• In less than a quarter of a century, the HIV/AIDS outbreak has become the most outstanding challenge worldwide. Over 30 million lives have been lost due to this devastating disease and about 40 million people are estimated to be living with HIV. HIV/AIDS causes unacceptable human suffering to the infected and affected individuals, their families, communities, and nations. Nepal has been affected by this complex epidemic, with an estimated 0.5 percent of the population being HIV positive (National Estimates of Adult HIV Infections–Nepal, 2003, NCASC, March 2004). Even a conservative estimate puts the number of people living with HIV or AIDS (PLWHA) in Nepal at over 61,000. Although HIV/AIDS prevalence in the Nepal Police Service is not known, it is reasonable to estimate that it is comparable with the national average of 0.5 percent. The prevalence may be even greater due to the nature of police work, which places them in vulnerable situations. An effective HIV/AIDS response requires adequately addressing the social and structural epidemics of poverty, conflict, war, gender inequality, stigma and discrimination, and human rights violations, which are fertile grounds for the spread of HIV/AIDS. These issues highlight the significant need for an educational program for the Nepal Police. This curriculum seeks to contribute to this purpose.
    English
    NEP_PoliceCurriculum.pdf
  • In the summer of 2003, USAID's Bureau for Latin America and the Caribbean launched regional initiative to determine how contraceptive security in the LAC region could be more effectively addressed and strengthened in light of the phase-out of contraceptive donations. The initiative, which is being implemented by the POLICY and DELIVER Projects, commenced in July 2003 with a Regional Meeting in Managua, Nicaragua. Seventy representatives from governments, nongovernmental organizations, UNFPA, and USAID from nine Latin American countries came together to discuss and share their country's experiences with donor phase-out and efforts to achieve contraceptive security. The meeting was followed by two-week country assessments in Bolivia, Honduras, Nicaragua, Paraguay, and Peru, which were conducted between September 2003 and May 2004. Each assessment resulted in a full assessment report and an accompanying summary of country-level findings. Findings in each country were also presented to stakeholders at the end of each assessment. A regional report describes the findings at the regional level and makes recommendations for regional contraceptive security initiatives.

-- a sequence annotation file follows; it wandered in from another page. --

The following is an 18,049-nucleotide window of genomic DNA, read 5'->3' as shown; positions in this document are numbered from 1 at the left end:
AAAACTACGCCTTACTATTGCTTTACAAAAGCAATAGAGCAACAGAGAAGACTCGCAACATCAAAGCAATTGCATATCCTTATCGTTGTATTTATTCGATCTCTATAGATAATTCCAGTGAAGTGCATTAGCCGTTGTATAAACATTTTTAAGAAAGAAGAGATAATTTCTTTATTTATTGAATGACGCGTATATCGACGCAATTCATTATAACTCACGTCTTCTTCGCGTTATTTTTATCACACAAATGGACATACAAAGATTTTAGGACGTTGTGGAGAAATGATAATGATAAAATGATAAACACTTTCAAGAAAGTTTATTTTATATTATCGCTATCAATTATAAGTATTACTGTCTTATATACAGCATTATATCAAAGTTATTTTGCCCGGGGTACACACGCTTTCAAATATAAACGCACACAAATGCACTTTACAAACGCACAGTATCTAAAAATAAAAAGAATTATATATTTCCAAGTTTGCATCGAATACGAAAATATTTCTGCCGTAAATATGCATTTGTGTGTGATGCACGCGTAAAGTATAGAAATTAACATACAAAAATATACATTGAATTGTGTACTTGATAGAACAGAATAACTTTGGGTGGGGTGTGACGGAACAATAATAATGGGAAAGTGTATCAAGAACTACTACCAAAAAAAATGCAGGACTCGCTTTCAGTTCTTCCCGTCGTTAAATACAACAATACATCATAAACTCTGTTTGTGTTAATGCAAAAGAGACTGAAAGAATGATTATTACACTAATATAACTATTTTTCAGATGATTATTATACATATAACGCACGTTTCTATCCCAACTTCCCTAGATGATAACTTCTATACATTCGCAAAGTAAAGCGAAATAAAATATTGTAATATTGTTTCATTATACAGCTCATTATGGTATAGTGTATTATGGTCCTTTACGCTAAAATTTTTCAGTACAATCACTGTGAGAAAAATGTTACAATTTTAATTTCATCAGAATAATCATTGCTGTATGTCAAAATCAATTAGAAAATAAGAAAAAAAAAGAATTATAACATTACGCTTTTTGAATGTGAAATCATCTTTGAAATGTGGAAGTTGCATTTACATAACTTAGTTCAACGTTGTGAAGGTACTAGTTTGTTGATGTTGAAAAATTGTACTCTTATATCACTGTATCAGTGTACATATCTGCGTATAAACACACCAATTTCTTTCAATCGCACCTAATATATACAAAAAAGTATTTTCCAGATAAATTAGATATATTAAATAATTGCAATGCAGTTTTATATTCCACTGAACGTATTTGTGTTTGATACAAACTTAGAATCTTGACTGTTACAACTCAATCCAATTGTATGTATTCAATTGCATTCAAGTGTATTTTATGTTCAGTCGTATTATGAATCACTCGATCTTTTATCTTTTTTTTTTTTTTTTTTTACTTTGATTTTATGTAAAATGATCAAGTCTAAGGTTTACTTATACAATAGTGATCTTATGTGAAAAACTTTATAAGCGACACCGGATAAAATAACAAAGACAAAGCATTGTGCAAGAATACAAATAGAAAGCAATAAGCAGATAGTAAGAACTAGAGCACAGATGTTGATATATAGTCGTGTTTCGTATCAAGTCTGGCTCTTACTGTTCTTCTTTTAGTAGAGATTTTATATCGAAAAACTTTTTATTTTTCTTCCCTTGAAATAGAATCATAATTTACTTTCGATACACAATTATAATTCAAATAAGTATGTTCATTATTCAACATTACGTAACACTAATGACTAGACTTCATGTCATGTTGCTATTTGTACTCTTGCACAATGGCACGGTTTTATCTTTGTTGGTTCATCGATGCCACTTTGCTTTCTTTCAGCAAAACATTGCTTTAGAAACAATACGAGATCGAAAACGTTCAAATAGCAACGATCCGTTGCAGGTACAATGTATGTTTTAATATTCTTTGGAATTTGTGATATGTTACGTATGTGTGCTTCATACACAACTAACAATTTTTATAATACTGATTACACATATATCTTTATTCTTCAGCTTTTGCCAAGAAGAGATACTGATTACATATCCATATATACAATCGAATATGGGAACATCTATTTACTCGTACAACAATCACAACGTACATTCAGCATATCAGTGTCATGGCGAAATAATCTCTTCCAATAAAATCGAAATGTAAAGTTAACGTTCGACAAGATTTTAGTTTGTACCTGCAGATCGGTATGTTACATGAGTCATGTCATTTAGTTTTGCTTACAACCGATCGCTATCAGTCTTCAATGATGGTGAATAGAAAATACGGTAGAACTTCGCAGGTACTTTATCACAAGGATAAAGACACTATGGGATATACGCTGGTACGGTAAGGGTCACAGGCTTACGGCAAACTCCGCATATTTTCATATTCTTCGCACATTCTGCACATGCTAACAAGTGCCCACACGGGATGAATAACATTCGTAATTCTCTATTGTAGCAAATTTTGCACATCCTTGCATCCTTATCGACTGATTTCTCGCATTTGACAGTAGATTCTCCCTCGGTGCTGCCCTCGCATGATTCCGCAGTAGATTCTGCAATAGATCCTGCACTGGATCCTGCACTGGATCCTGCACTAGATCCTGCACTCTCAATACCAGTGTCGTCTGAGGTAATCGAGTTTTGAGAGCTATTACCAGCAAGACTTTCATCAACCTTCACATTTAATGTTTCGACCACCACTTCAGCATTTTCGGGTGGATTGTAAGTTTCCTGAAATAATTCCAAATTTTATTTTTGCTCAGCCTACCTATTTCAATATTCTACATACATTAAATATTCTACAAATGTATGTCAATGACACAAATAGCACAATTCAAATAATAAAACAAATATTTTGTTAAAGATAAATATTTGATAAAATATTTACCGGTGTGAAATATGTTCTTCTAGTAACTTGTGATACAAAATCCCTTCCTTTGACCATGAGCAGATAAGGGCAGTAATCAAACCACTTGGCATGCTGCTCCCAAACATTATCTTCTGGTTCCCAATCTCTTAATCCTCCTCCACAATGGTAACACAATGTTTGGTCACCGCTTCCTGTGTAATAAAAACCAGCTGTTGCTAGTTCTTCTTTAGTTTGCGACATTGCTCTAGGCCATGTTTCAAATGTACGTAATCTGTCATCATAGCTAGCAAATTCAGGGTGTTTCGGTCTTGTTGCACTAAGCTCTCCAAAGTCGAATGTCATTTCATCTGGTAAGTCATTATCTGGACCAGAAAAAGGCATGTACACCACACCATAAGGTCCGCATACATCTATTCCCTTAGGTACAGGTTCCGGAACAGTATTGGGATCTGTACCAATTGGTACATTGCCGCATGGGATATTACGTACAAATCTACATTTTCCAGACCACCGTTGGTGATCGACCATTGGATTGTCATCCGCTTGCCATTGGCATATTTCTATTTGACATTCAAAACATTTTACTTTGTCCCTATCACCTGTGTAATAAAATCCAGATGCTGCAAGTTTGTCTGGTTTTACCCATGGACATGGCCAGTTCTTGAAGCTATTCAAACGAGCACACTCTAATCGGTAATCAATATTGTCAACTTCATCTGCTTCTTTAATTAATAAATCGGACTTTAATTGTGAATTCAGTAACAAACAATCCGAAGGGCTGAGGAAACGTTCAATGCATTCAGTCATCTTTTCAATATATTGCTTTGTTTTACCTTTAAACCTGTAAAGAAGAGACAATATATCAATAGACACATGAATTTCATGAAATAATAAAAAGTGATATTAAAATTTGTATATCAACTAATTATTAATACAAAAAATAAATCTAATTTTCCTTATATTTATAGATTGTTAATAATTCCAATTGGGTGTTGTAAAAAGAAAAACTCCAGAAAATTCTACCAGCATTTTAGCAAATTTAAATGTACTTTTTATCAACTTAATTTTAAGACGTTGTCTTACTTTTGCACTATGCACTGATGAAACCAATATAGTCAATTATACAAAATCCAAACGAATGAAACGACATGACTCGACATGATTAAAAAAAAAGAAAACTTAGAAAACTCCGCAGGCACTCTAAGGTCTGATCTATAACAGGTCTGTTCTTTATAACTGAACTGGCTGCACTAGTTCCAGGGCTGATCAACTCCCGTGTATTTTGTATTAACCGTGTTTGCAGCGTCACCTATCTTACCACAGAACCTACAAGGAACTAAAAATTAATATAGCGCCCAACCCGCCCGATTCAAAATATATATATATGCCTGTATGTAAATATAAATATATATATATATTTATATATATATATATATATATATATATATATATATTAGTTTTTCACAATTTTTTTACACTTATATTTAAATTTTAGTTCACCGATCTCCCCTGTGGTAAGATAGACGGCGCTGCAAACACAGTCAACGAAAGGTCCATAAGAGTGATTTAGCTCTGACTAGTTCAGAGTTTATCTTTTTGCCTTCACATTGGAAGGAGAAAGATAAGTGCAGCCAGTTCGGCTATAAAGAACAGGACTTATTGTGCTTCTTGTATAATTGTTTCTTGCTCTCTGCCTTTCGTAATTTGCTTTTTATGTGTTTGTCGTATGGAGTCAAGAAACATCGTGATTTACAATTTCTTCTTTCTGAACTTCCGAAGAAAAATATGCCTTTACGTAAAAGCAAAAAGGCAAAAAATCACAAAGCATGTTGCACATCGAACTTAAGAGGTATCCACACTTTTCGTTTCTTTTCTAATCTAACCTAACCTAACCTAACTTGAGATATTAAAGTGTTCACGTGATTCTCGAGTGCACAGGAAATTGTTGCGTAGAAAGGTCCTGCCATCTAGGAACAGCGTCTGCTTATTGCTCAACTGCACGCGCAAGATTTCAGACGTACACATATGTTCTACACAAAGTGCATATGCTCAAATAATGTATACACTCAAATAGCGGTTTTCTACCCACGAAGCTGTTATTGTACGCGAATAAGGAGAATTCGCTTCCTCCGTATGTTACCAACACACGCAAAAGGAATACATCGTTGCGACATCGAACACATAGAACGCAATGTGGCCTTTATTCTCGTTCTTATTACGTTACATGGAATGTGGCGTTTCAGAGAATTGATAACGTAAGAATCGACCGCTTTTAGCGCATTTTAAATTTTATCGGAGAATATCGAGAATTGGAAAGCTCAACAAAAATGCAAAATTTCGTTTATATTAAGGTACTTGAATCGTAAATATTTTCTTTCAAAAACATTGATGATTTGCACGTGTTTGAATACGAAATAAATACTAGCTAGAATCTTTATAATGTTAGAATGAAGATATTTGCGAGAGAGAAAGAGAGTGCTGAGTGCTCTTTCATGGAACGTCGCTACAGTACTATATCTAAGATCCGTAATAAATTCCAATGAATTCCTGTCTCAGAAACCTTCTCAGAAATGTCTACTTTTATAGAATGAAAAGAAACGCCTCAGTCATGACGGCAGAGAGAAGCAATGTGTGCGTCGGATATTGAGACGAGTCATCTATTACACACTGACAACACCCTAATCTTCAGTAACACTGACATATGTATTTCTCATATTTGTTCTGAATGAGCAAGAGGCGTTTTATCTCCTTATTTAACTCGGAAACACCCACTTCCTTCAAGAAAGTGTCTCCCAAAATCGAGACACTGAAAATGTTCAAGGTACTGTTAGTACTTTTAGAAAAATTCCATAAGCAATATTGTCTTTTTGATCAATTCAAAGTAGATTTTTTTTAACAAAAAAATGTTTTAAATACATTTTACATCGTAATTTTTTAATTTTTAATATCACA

Spanish
    Regional_CS_Sp.pdf
  • This brochure describes the KENEPOTE program. KENEPOTE is a network of HIV-positive teachers, founded in 2003 by two HIV-positive teachers. KENEPOTE aspires to create an environment where teachers with HIV and AIDS will be free from fear, shame, denial, stigma, and discrimination. The KENEPOTE mission is to build the capacity of it's members in advocacy for the reduction of stigma and discrimination, protection of rights of HIV-positive teachers, orphans and vulnerable children; increase access to psychosocial support services and skills to teachers; prevent further spread of HIV and AIDS in collaboration with other stakeholders by bringing positive change in attitude and behavior of communities to HIV and AIDS.
    English
    KEN_KENPOTEBrochure.pdf
  • This is a report of the first wrokshop held in Kenya for HIV-positive teachers in December 2004. It was organised by KENEPOTE and the POLICY Project. The goal of the workshop was to sensitise HIV-positive teachers and important education-sector stakeholders on KENPOTE goals, vision, mission, and objectives. The workshop further hoped to get HIV-positive teachers to share their workplace and life experiences and to explore ways in which they could unite to address the challenges facing them, given their great potential as Kenyan agents of change.
    English